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eG Foodblog: therese - So, you want to remodel your kitchen?


therese
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Tiny black mustard?

More great guesses. They do look so much like tiny black mustard seeds (particularly as they come in the same sort of bag, from the same store) that I occasionally pick up the wrong bag. In fact, that's one of the reasons I moved this item to the jar.

Fennel and parsley seed both excellent guesses, particularly as both show up Italian cooking. The plant is, in fact, a green leafy sort of item.

A while back docsconz noted that they reminded a little bit of larvae, and while they aren't, when prepared the seeds are remarkably similar to frog or fish eggs.

Can you pee in the ocean?

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Or(guessing wildly now) Thai basil seed?    Too black for ajwain.  Stumped.

Woo hoo! We have a winner! I'll find some links that show what it looks like. And tonight I'll show you some pics from home.

Can you pee in the ocean?

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So basil seed it is. The description of the final product on that site is quite accurate. The flavor is very mild, and (I think) vaguely reminiscent of kiwi.

The seeds have a capsule (made of what's basically dietary fiber) that swells and becomes translucent when it gets wet.

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But Therese, you know the only reason we're reading your blog is to see those pictures of you in your pajamas! Some of us Seattle eGers are going to a Korean women's spa and out for Korean dinner tomorrow, so your pictures really get me in the right mood. And my husband, native Atlantan that he is, will be enjoying your pajama pictures, er, blog, too.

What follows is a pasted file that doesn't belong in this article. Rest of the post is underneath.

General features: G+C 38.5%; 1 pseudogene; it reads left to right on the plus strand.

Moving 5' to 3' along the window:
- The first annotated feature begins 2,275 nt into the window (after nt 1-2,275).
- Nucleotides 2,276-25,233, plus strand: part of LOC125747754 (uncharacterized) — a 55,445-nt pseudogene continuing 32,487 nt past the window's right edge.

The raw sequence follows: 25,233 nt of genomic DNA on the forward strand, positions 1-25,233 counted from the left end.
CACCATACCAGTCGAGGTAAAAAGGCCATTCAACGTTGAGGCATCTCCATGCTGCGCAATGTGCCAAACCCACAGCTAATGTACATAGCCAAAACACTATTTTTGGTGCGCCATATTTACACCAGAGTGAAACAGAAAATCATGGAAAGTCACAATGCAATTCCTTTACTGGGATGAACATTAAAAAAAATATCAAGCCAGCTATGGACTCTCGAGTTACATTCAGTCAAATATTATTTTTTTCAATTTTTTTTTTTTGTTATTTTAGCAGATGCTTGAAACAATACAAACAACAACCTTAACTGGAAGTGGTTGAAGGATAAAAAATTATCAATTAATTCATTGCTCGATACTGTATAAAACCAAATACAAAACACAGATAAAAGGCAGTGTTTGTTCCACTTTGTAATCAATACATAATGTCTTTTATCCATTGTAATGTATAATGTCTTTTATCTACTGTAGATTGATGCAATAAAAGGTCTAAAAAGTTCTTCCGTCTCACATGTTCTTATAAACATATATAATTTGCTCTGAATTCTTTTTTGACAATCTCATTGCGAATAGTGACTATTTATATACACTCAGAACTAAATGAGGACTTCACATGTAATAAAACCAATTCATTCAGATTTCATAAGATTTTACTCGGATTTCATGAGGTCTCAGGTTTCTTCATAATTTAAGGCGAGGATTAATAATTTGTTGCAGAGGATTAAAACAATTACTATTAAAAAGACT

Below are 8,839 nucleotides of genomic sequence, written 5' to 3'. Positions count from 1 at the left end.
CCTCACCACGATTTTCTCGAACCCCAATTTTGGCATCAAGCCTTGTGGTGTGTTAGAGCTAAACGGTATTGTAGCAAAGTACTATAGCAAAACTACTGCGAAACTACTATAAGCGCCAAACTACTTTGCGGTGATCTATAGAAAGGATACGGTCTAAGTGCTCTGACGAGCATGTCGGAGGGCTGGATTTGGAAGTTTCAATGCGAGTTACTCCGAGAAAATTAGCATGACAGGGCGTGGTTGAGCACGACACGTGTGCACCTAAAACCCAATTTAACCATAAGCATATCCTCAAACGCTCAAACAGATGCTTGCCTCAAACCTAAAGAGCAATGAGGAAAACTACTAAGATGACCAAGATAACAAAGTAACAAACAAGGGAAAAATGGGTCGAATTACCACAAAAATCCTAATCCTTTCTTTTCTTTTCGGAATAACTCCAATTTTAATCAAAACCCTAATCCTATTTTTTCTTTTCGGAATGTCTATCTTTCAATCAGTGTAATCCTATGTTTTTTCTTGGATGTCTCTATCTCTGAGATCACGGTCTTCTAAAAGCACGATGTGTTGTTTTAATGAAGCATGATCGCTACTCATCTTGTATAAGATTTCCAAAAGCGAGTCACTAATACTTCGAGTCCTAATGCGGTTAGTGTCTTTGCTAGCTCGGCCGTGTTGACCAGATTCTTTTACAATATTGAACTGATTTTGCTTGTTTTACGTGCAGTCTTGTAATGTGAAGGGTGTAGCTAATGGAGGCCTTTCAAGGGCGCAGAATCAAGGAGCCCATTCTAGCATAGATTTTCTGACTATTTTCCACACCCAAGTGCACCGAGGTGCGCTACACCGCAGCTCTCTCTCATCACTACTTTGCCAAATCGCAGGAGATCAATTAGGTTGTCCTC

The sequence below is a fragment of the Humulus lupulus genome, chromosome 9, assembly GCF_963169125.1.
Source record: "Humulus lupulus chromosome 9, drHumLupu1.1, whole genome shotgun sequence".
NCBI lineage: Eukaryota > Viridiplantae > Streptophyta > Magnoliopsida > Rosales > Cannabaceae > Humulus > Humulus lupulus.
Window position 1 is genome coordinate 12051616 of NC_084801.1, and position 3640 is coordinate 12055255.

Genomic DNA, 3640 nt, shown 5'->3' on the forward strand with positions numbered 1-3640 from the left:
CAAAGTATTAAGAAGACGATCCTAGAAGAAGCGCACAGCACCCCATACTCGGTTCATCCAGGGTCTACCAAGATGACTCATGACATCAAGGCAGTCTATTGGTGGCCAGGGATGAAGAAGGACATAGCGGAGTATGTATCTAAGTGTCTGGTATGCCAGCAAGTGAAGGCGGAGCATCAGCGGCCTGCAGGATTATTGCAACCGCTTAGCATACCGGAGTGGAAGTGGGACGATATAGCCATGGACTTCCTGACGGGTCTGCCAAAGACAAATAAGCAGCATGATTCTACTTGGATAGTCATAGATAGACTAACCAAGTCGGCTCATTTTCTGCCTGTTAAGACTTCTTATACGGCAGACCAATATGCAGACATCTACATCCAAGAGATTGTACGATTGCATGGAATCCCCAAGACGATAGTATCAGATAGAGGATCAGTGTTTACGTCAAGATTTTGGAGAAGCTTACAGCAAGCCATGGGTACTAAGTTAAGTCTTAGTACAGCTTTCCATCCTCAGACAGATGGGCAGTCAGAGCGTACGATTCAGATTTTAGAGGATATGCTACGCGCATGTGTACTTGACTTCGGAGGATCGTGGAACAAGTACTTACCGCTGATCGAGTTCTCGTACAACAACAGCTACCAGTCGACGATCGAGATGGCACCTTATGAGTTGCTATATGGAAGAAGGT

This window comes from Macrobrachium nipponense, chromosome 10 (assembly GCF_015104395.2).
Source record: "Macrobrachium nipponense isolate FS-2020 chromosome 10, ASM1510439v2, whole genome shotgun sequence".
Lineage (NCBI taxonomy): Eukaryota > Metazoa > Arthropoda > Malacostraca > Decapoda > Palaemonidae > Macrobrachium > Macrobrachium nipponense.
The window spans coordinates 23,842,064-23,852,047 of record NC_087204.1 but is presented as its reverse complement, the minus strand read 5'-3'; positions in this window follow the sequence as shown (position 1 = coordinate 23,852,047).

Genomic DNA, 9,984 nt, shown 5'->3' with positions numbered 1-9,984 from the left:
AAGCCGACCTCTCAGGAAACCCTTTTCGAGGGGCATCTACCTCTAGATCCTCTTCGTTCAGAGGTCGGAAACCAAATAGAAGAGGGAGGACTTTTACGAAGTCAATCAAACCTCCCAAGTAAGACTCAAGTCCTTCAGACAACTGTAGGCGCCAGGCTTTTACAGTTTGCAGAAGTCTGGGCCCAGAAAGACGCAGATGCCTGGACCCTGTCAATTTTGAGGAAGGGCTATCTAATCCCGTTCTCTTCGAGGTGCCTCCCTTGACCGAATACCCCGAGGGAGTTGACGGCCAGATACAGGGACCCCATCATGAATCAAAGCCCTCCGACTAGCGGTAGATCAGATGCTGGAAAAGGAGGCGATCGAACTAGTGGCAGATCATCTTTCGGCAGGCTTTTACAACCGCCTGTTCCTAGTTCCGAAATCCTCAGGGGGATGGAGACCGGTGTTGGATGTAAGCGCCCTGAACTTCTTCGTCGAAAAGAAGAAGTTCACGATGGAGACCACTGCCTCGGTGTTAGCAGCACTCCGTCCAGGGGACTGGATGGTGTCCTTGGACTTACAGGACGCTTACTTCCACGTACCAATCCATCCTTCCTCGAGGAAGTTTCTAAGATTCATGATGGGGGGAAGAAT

edited to add, now that I've gotten with the program and read the second page, what other uses for basil seed are there besides planting and the Thai drink? What do you make with them?

Edited by Abra (log)
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That WAS fun.  The suspense was killing me... but not as much as the suspense of waiting to see photos of your kitchen!

You can see a little bit of it through the door out of the mudroom. More soon, I promise.

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Another thing I’ve learned is that if you try and take photographs of highly reflective surfaces while wearing your pajamas you will end up with a lot of photographs of yourself in pajamas.

Photography tip of the day:

When shooting something with a highly reflective surface, don't shoot straight on or you will get a nice picture of a) yourself and/or b) your flash. Instead, shoot the subject at an angle, off to one side. This prevents flash bounce-back and unwanted reflections.

I have never heard of dutch babies before this blog. Is this a traditional dish for your family? Or is it just something you learned how to make on your own?

 

“Peter: Oh my god, Brian, there's a message in my Alphabits. It says, 'Oooooo.'

Brian: Peter, those are Cheerios.”

– From Fox TV’s “Family Guy”

 

Tim Oliver

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But Therese, you know the only reason we're reading your blog is to see those pictures of you in your pajamas!  Some of us Seattle eGers are going to a Korean women's spa and out for Korean dinner tomorrow, so your pictures really get me in the right mood.  And my husband, native Atlantan that he is, will be enjoying your pajama pictures, er, blog, too.

edited to add, now that I've gotten with the program and read the second page, what other uses for basil seed are there besides planting and the Thai drink?  What do you make with them?